Factor analysis is a form of exploratory multivariate analysis that is used to either reduce the number of variables in a model or to detect relationships among variables. All variables involved in the factor analysis need to be continuous and are assumed to be normally distributed. The goal of the analysis is to try to identify factors which underlie the variables. There may be fewer factors than variables, but there may not be more factors than variables. For our example, let's suppose that we think that there are some common factors underlying the various test scores. We will use the principal components method of extraction, use a varimax rotation, extract two factors and obtain a scree plot of the eigenvalues. All of these options are listed on the

proc factorstatement.proc factor data = "c:\mydata\hsb2" method=principal rotate=varimax nfactors=2 scree; var read write math science socst; run;The FACTOR Procedure Initial Factor Method: Principal Components Prior Communality Estimates: ONE Eigenvalues of the Correlation Matrix: Total = 5 Average = 1 Eigenvalue Difference Proportion Cumulative 1 3.38081982 2.82344156 0.6762 0.6762 2 0.55737826 0.15058550 0.1115 0.7876 3 0.40679276 0.05062495 0.0814 0.8690 4 0.35616781 0.05732645 0.0712 0.9402 5 0.29884136 0.0598 1.0000 2 factors will be retained by the NFACTOR criterion. The FACTOR Procedure Initial Factor Method: Principal Components Factor Pattern Factor1 Factor2 READ reading score 0.85760 -0.02037 WRITE writing score 0.82445 0.15495 MATH math score 0.84355 -0.19478 SCIENCE science score 0.80091 -0.45608 SOCST social studies score 0.78268 0.53573 Variance Explained by Each Factor Factor1 Factor2 3.3808198 0.5573783 Final Communality Estimates: Total = 3.938198 READ WRITE MATH SCIENCE SOCST 0.73589906 0.70373337 0.74951854 0.84945810 0.89958900 The FACTOR Procedure Rotation Method: Varimax Orthogonal Transformation Matrix 1 2 1 0.74236 0.67000 2 -0.67000 0.74236 Rotated Factor Pattern Factor1 Factor2 READ reading score 0.65029 0.55948 WRITE writing score 0.50822 0.66742 MATH math score 0.75672 0.42058 SCIENCE science score 0.90013 0.19804 SOCST social studies score 0.22209 0.92210 Variance Explained by Each Factor Factor1 Factor2 2.1133589 1.8248392 Final Communality Estimates: Total = 3.938198 READ WRITE MATH SCIENCE SOCST 0.73589906 0.70373337 0.74951854 0.84945810 0.89958900Communality (which is the opposite of uniqueness) is the proportion of variance of the variable (i.e.,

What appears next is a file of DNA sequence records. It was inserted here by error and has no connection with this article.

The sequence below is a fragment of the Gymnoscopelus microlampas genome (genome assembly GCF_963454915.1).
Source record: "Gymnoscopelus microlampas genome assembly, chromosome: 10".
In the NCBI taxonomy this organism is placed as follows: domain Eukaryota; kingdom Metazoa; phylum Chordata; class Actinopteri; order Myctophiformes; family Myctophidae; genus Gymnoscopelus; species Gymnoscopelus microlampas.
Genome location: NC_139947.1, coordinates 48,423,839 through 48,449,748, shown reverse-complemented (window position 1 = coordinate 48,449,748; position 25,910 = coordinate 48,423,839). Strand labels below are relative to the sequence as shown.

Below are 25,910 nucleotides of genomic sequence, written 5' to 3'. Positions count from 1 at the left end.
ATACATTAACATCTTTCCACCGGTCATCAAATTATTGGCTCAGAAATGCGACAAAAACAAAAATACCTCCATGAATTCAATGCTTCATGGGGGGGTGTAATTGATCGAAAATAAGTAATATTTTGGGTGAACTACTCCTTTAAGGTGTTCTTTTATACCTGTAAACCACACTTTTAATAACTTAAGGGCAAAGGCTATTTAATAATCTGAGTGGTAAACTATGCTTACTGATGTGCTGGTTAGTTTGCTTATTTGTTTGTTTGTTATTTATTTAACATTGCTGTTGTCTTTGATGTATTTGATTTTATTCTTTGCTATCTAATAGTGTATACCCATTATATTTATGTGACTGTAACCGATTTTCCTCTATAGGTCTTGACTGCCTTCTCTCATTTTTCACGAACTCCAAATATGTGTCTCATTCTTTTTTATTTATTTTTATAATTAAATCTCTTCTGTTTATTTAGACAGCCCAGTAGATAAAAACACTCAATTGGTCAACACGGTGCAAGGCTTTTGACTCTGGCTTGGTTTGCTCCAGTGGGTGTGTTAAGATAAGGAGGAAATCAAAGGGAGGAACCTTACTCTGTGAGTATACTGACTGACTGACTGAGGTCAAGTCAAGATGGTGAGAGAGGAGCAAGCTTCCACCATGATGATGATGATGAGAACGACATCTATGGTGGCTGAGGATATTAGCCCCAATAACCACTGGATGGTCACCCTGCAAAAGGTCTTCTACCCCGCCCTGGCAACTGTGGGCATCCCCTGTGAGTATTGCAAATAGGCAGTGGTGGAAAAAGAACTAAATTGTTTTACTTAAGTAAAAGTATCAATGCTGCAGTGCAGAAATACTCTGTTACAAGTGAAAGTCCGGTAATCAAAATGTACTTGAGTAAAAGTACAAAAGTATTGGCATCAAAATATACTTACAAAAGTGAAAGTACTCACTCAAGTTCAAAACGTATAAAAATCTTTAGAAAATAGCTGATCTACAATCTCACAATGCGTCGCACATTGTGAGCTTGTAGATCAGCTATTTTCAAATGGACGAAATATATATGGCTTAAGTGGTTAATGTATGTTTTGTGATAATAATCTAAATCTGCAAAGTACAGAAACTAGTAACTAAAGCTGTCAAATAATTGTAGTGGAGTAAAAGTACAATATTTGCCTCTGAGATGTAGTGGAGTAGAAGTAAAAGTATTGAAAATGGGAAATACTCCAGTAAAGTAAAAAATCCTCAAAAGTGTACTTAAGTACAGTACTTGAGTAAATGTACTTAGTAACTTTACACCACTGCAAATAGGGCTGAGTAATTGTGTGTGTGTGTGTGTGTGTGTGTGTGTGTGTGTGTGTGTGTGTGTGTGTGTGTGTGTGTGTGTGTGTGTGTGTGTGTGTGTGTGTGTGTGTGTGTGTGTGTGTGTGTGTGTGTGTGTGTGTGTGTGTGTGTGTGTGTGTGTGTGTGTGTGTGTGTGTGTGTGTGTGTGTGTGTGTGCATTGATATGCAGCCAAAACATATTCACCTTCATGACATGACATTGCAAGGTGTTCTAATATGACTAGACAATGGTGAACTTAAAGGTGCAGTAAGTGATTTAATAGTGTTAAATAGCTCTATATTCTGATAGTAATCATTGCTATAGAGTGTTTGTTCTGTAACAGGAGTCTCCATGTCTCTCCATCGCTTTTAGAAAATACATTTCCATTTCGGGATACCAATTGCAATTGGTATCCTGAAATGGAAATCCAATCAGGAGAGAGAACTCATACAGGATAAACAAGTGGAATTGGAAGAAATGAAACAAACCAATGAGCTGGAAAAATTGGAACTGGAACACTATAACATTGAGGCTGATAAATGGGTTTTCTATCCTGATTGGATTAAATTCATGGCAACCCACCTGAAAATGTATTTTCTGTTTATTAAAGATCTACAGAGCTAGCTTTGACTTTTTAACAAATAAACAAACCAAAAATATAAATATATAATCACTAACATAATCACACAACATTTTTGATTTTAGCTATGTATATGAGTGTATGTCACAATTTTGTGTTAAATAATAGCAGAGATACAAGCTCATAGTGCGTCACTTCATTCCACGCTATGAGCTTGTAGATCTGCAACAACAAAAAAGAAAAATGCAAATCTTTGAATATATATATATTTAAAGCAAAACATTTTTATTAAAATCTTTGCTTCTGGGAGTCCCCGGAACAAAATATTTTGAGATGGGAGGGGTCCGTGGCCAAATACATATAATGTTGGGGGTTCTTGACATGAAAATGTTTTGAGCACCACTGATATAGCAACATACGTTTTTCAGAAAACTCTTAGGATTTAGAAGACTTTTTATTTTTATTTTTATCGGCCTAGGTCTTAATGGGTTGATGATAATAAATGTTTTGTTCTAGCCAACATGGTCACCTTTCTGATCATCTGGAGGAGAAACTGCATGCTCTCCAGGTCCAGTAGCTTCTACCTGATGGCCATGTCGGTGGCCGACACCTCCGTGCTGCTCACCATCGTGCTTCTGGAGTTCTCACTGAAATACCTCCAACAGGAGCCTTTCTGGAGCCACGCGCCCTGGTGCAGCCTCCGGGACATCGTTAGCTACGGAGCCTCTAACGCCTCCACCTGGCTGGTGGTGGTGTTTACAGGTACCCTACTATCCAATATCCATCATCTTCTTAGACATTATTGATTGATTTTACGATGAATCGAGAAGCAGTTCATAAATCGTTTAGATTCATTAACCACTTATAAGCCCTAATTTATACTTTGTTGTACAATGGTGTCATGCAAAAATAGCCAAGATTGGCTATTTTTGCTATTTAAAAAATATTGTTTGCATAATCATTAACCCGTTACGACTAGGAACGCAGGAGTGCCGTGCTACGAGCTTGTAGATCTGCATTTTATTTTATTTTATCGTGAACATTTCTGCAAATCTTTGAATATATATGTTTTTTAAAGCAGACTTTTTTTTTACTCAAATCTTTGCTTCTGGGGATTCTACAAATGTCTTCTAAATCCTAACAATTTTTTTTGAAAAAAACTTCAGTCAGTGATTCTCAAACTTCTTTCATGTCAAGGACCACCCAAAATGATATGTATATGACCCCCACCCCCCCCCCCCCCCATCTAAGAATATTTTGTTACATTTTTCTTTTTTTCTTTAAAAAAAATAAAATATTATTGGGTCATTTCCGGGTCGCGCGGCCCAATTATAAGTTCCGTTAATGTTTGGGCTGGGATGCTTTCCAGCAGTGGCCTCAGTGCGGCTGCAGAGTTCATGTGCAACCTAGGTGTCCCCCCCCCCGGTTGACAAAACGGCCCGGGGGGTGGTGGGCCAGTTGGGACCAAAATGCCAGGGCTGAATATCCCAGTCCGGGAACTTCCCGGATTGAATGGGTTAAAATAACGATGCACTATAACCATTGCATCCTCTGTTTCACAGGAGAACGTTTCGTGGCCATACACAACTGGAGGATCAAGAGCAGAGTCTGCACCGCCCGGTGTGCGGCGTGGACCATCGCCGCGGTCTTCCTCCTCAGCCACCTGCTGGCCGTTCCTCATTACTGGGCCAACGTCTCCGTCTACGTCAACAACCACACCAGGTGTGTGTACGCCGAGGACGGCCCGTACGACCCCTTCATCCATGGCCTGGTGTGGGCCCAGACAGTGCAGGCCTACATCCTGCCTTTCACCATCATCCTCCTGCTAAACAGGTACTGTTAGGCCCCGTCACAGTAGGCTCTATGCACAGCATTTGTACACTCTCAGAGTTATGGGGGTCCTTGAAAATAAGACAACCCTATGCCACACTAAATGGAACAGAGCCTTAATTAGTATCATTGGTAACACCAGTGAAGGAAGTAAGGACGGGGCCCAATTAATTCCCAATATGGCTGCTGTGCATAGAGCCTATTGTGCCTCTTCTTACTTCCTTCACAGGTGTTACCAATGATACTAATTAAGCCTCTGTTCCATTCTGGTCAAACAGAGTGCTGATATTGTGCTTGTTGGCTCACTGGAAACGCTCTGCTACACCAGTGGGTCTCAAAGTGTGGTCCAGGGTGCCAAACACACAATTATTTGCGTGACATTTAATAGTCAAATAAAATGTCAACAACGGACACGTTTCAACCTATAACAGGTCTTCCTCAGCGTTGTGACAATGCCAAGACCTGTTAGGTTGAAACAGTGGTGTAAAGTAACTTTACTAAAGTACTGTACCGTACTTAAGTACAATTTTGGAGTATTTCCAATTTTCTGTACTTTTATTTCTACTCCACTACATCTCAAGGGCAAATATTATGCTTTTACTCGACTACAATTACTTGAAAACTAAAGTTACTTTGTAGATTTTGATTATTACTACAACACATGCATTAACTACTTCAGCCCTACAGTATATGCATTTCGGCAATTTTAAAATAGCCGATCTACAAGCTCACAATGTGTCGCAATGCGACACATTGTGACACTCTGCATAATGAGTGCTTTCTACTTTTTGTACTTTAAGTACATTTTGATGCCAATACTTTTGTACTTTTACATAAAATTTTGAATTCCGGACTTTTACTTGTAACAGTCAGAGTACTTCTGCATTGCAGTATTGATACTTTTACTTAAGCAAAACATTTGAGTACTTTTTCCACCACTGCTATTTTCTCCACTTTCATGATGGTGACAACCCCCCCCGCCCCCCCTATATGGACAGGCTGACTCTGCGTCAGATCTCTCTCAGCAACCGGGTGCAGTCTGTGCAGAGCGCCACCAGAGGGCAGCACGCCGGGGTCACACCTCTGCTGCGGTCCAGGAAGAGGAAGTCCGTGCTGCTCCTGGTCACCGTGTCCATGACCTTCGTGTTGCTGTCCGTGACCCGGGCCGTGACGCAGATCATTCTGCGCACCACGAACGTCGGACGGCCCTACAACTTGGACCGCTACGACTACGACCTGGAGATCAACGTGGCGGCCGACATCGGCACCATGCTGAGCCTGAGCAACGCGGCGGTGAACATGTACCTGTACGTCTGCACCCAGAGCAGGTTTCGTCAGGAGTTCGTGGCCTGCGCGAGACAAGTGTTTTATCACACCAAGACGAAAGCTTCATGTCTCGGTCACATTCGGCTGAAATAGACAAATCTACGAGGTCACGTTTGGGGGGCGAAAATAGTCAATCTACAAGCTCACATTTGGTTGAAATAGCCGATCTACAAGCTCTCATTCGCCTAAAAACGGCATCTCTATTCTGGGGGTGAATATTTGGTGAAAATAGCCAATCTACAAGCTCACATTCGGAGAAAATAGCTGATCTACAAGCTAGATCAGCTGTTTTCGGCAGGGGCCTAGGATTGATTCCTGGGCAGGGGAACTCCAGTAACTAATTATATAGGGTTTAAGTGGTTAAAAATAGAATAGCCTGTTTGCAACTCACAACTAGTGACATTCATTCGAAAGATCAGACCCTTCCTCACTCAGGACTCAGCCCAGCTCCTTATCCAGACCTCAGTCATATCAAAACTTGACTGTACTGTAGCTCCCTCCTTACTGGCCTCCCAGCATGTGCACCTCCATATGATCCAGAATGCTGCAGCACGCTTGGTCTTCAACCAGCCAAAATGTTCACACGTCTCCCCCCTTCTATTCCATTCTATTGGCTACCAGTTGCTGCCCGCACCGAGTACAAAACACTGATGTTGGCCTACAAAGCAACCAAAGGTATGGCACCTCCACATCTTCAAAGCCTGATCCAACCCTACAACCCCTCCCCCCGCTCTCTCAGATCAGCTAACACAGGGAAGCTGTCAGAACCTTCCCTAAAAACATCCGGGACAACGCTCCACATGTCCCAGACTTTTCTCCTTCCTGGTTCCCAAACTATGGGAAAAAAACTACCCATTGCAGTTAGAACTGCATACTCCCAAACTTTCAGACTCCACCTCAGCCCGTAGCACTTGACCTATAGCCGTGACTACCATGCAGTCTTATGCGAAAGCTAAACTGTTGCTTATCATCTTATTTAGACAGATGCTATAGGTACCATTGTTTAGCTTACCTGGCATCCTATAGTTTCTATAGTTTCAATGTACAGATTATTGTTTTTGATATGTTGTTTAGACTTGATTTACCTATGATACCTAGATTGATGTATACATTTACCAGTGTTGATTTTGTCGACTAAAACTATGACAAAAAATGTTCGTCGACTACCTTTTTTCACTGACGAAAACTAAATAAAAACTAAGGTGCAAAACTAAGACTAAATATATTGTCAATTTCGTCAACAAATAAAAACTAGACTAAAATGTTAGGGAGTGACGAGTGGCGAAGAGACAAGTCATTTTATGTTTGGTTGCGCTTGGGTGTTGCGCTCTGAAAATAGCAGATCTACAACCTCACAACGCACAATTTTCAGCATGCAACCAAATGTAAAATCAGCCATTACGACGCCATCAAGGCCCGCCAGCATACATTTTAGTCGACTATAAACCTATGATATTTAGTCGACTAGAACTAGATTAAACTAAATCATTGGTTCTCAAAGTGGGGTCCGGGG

read) that is accounted for by all of the factors taken together, and a very low communality can indicate that a variable may not belong with any of the factors. From the factor pattern table, we can see that all five of the test scores load onto the first factor, while all five tend to load not so heavily on the second factor. The purpose of rotating the factors is to get the variables to load either very high or very low on each factor. In this example, because all of the variables loaded onto factor 1 and not on factor 2, the rotation did not aid in the interpretation. Instead, it made the results even more difficult to interpret. The scree plot may be useful in determining how many factors to retain.

Screen Plot of Eigenvalues | | | | | | 3.5 + | | 1 | | | | | 3.0 + | | | | | | | 2.5 + | | | | | | E | i 2.0 + g | e | n | v | a | l | u | e 1.5 + s | | | | | | | 1.0 + | | | | | | | 2 0.5 + | 3 | 4 | 5 | | | | 0.0 + | | | | | | -------+-----------+-----------+-----------+-----------+-----------+------ 0 1 2 3 4 5 Number

## See also